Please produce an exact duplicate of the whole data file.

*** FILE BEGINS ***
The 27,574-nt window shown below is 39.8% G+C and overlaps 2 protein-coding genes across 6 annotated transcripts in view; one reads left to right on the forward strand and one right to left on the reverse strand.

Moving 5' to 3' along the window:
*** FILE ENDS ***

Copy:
The 27,574-nt window shown below is 39.8% G+C and overlaps 2 protein-coding genes across 6 annotated transcripts in view; one reads left to right on the forward strand and one right to left on the reverse strand.

Moving 5' to 3' along the window: